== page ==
Think of it. Of course, every book that is available in public domain would automatically be available to individuals and to library records. The tiniest branch library would have a collection of tens of thousands of books, albeit slightly dated in most cases. Imagine the social networking. One would have online book clubs, webinars, forum discussions stretching across the continent. Look to the future as the system expands worldwide. Have you checked out the latest version of Google Translate? It can translate print into 90 languages, focus a smartphone on text for 26 languages, do two-way automatic speech translation in 40 languages, and star and save translations for future reference. Tie that free app to conferences abroad, and we’d have instant delivery for forthcoming documents in whatever language.
And why limit content to books? In time, it would cover movies, television shows, radio programs, streaming media, etc. Think of the features we could amplify to cover all needs. I often see ads for movies about to appear in local theaters that sound interesting, but I have to wait until they appear online, e.g., from Netflix, Hulu, Amazon Prime Fire. I’ll forget the title long before the movie appears via one of those routes. But if movies were part of the Cloud Catalog, I could attach a hold such as library patrons use for forthcoming books and get notifications. When I mentioned this to a friend in the movie industry, he thought there was a service that did this already and for multiple suppliers. Great! With library-type items available in a comprehensive Cloud Catalog and in completely open web-compatible formats, we could just link from the existing service to our records. Make a deal. The same with IMDB or other entertainment-focused web sources. Our Cloud Catalog would be a central watering hole for lovers of all types of content.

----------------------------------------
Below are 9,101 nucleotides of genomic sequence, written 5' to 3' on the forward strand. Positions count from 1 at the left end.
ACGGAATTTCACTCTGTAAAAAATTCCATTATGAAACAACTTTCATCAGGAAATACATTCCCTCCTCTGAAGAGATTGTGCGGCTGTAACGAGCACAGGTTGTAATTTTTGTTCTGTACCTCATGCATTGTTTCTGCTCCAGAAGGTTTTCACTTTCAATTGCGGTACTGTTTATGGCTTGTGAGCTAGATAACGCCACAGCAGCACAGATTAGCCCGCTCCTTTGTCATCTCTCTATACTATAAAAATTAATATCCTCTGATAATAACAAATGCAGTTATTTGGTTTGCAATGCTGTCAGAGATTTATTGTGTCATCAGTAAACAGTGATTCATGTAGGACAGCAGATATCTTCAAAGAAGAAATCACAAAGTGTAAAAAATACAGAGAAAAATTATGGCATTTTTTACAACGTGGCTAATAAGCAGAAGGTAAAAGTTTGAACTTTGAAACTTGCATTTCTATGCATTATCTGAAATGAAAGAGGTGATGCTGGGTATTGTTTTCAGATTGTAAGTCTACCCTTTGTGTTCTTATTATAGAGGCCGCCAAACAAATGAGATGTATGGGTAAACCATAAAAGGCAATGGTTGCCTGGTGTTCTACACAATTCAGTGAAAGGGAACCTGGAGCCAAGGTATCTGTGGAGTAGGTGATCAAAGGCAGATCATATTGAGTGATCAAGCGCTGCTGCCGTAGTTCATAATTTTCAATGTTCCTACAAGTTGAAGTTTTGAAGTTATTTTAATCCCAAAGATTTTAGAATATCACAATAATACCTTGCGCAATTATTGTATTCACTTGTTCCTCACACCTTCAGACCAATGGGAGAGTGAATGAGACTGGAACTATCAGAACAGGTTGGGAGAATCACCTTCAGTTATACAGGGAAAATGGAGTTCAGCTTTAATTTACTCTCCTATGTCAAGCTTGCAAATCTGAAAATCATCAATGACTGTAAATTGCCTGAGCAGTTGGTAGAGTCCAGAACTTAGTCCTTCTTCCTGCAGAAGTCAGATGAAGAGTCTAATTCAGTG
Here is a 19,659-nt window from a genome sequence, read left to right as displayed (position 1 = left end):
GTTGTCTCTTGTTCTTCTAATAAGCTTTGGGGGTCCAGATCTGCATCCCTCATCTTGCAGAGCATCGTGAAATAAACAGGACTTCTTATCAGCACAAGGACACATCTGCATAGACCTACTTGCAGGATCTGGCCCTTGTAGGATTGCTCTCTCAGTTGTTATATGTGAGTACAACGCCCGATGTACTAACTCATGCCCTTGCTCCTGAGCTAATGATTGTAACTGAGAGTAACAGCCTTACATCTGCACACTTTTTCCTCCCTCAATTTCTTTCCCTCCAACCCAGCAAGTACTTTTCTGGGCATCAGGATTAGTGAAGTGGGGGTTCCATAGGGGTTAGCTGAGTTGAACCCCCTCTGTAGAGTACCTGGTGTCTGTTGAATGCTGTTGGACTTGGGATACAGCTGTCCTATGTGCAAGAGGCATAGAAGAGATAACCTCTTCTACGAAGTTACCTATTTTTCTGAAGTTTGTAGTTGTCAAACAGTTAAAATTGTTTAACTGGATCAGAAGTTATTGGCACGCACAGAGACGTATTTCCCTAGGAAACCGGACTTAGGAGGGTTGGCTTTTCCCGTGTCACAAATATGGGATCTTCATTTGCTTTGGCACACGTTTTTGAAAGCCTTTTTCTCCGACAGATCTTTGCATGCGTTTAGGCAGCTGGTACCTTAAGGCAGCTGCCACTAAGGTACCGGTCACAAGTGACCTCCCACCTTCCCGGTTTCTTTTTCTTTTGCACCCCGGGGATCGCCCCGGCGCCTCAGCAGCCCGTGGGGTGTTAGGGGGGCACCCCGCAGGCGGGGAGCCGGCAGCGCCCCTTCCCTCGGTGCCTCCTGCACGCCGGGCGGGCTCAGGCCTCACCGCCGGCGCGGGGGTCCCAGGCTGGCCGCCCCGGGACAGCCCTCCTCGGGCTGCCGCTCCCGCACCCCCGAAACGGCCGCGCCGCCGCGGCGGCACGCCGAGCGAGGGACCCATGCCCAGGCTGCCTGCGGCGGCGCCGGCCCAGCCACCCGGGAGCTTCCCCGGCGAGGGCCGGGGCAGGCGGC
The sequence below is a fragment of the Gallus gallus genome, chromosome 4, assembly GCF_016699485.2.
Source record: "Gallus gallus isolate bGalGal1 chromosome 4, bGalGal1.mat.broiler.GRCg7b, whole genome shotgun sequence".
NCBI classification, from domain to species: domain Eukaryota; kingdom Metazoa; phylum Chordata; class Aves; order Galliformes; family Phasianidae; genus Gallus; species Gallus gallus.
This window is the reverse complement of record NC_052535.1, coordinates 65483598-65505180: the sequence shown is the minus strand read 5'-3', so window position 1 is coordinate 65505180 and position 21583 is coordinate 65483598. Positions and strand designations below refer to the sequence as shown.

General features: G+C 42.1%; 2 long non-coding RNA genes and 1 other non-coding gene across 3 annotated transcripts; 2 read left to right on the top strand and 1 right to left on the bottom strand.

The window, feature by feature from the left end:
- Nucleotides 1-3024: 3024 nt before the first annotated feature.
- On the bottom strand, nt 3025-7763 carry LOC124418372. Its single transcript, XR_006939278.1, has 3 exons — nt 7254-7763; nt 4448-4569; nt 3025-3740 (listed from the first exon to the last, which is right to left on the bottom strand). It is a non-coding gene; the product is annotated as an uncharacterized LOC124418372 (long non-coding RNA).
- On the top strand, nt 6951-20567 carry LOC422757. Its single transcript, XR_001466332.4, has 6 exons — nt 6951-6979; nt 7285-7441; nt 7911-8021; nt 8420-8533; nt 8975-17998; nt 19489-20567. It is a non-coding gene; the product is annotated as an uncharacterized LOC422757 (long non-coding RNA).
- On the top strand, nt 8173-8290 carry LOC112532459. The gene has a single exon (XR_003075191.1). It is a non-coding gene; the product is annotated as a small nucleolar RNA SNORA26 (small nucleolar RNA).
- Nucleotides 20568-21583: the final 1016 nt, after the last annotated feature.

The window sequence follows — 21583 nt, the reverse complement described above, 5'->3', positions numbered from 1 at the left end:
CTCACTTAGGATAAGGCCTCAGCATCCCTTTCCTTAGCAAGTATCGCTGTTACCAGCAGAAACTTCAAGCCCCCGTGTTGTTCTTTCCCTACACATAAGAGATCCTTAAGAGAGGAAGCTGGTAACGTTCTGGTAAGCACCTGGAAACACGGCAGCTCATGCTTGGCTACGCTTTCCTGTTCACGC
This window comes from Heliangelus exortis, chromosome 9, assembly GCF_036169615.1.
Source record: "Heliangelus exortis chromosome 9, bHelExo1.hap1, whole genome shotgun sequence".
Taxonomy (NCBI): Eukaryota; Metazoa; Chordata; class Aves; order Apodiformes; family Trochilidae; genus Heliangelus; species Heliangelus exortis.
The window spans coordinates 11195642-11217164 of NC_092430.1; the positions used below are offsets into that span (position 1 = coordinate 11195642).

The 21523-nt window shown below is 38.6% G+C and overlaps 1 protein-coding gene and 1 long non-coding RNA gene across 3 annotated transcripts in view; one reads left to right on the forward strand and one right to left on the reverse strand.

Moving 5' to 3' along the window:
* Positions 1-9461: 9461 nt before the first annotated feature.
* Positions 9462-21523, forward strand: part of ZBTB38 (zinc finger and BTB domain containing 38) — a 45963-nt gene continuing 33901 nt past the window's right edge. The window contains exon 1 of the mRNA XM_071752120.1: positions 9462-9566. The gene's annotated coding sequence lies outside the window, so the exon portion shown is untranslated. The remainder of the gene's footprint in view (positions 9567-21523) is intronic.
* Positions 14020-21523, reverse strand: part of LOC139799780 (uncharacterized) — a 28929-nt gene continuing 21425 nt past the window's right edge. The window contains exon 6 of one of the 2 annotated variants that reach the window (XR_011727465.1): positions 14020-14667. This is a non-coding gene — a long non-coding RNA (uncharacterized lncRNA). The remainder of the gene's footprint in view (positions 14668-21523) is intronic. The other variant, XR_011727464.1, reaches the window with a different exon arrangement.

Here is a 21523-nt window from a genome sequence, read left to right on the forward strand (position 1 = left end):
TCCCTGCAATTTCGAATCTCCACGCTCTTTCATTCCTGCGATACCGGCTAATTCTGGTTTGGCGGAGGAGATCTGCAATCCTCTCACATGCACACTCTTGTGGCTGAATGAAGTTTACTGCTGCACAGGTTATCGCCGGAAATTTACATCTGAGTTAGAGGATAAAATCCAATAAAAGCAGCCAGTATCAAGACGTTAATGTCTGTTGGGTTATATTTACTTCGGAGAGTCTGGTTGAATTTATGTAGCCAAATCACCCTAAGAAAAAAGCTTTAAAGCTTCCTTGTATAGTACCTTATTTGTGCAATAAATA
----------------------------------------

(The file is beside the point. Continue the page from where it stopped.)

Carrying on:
And the opportunity for leading users to quality sources would be endless. Think of the thousands of Library Guides. Besides incorporating entries from these guides so lovingly curated by professional librarians into the Cloud Catalog, we could have them tabbed like Amazon’s user lists on the side. People would be led to Guides. We could even incorporate Google Custom Search Engine drill-downs to transform URL-heavy Library Guides into focused databases for searching specific topics. And think of all the open access content that could come into the system as we really get rolling.
Most importantly, it would mean that librarians now working to serve limited communities with services often repeated in other libraries could refocus their efforts to serve a world—or at the very least, a nation—of users. It could remind that world or that nation of how important and essential our profession is to those needing the best information or entertainment. We could even bring our own revenue generation to the systems—discounts on books ordered starting with the Cloud Catalog for our users, rewards from booksellers for bringing clients their way. At the very least, we would stop paying for the privilege of attaching promotional material from publishers to our enhanced catalog entries. (Puh-leez! Paying for ads!!)
It could get us back in the game and looking good. But we must start now. We’re way overdue. And about those barricades I mentioned, you know—of course—when we reach them, we’re there to tear them down!